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Saturday, September 19, 2009

Let's talk about 'the sacredness of marriage', shall we?

So, I've had a full day - a few counseling sessions in the morning, followed by an afternoon of building my own shelving unit for the garage and then, in a veritable whirl of self-righteous activity, cleaned out the garage.

It's magnificent, if I do say so myself. Well, for a garage. And, the metal shelving is a bit, well, one-sided. Ms. Conroy and I about fell over laughing when it was done. Indeed, we'll probably giggle every time we look at it.

But, the garage is clean and orderly and all the junk will be picked up and taken to the dump on Monday. Well done, thou good and faithful servants.

I finished around six-thirty, came in, showered, fixed supper, put some spit and polish on tomorrow's sermon and then sat down to read this week's Time Magazine. The one with the picture of Glenn Beck on the cover. Sticking his tongue out.

I'm sure you'll be hearing about that in a few days.

A quote in the VERBATIM section caught my eye.

'The only thing that happens
is a check mark in a box in a courthouse.'

This is a verbatim quote, we are told, from one "Mary McCurnin, a Rancho Cordova, Calif., woman, on her decision to file for a divorce in order to reap financial benefits. By getting the divorce, McCurnin, who is happily married to husband Ron Bednar, becomes eligible to receive the Social Security payments owed to her deceased first husband."

As I'm preparing to do my nightly ablutions and before I say my prayers and turn off the light and go to bed to sleep, perchance to dream of the day when Ms. Conroy and I might be able to be married, I'm thinking to myself, "What the what?"

So, let me get this straight (as it were), the woman CAN get married, in fact, WAS married - 'happily' so - but if she stays married, as 'a woman of a certain age', she loses out on the death benefits of her deceased first husband.

So, the only way she could probably make ends meet in these tough economic times, was to divorce her second husband so she could collect the no doubt more substantial Social Security of her first, deceased husband.

Sounds like a smart economic move.

It's just a 'check mark in a box in a courthouse'.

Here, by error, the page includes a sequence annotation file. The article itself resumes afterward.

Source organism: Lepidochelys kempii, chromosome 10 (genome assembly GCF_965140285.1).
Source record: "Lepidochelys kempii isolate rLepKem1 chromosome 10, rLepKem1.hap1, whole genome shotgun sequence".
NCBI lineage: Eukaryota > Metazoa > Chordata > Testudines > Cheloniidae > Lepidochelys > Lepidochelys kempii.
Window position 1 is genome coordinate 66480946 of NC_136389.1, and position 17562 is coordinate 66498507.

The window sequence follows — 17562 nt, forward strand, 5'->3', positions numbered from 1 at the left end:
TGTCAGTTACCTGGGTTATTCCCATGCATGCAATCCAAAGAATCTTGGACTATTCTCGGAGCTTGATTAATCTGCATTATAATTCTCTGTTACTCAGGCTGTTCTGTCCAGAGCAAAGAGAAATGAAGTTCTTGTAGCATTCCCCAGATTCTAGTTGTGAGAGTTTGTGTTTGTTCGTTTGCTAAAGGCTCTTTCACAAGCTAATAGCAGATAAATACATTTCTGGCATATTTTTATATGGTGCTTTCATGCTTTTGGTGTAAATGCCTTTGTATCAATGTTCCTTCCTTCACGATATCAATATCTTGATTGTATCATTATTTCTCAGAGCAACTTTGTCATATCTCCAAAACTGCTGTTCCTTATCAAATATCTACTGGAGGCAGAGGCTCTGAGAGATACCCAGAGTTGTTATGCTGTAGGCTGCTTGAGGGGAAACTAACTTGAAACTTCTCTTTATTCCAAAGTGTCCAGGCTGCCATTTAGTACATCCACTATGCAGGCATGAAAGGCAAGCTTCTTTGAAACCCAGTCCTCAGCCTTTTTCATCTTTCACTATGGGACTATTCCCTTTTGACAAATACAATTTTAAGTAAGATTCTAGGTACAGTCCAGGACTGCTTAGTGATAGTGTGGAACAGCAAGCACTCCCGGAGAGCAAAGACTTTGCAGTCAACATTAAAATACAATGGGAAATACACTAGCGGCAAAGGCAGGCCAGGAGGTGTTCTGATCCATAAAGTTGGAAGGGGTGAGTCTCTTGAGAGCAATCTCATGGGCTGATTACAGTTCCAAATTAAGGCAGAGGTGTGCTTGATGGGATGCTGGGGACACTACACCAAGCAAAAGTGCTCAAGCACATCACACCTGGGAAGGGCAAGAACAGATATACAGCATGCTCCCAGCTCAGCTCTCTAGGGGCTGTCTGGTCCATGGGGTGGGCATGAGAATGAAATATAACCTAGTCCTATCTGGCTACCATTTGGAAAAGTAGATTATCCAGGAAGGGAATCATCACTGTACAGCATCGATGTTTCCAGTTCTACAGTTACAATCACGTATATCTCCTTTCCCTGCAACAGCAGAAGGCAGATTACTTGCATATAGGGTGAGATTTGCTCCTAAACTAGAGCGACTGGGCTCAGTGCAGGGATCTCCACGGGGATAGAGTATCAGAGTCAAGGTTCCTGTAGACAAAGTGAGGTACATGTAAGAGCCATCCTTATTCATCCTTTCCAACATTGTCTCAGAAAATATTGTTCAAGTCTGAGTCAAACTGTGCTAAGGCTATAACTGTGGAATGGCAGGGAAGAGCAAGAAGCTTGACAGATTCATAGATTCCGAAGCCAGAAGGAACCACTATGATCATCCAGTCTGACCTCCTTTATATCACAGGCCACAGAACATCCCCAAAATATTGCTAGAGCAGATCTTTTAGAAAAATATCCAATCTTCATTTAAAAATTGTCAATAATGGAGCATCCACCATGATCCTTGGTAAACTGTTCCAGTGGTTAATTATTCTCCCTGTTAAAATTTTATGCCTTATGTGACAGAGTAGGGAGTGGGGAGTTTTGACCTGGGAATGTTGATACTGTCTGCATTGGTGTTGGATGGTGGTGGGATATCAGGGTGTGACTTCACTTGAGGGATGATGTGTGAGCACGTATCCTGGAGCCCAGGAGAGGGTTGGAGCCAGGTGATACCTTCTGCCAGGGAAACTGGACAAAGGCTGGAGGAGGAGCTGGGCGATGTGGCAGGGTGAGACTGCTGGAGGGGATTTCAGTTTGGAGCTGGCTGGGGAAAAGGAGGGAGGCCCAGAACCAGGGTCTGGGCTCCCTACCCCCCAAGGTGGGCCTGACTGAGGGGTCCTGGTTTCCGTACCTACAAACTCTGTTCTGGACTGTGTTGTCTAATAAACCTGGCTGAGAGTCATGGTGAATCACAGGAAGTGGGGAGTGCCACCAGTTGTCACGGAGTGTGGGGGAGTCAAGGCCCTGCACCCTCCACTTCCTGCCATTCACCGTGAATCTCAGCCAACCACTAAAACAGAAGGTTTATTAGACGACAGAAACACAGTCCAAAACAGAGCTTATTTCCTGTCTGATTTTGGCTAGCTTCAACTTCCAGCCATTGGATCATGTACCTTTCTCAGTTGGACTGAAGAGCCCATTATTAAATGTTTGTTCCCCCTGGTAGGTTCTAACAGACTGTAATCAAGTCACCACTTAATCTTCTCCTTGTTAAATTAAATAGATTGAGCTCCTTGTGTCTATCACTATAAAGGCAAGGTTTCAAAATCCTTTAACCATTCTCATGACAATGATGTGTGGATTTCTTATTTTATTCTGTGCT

So, tell me again about the 'sacredness of marriage'? And, why is it that LGBT people, who are fighting for the right to be married are a threat to the 'sacredness' of this great institution?

Indeed, I'm starting to wonder if Ms. Conroy and I, being 'women who are rapidly approaching being of a certain age' should NOT consider marriage. I mean, except for the 'sacredness' of it, I have to wonder if it would rapidly, ironically, become a Very Poor financial decision?

Why am I getting the sense that, instead of a dream, I'm going to have nightmares tonight?


Jim said...

It could be a bad financial decision. The particulars are different for each couple but social security and pension rules are so screwy that they account for a significant number of seniors who elect to "live in sin" especially in Florida.


MadPriest said...


That would be with the gears in reverse then?

(Luv ya, really! But I really can't be expected to resist such gifts).

PseudoPiskie said...

When my friend Gord was dying with cancer, the doctors recommended we marry so I would get his Social Security. We didn't even discuss it.

Elizabeth Kaeton said...

Ah, you're too fast for me, Jonathan. Must be that I really do have my gears in reverse.

IT said...

Yes, we realize that in many senses, marriage was not fsically sensible.

On the other hand, we also felt that we had to claim the right, while it was available, because what it SAID really mattered more than the fiscal sacrifice.

Wouldn't it be nice if we lived in a society where marriage didn't mean that a surviving family is left in poverty if a loved one died?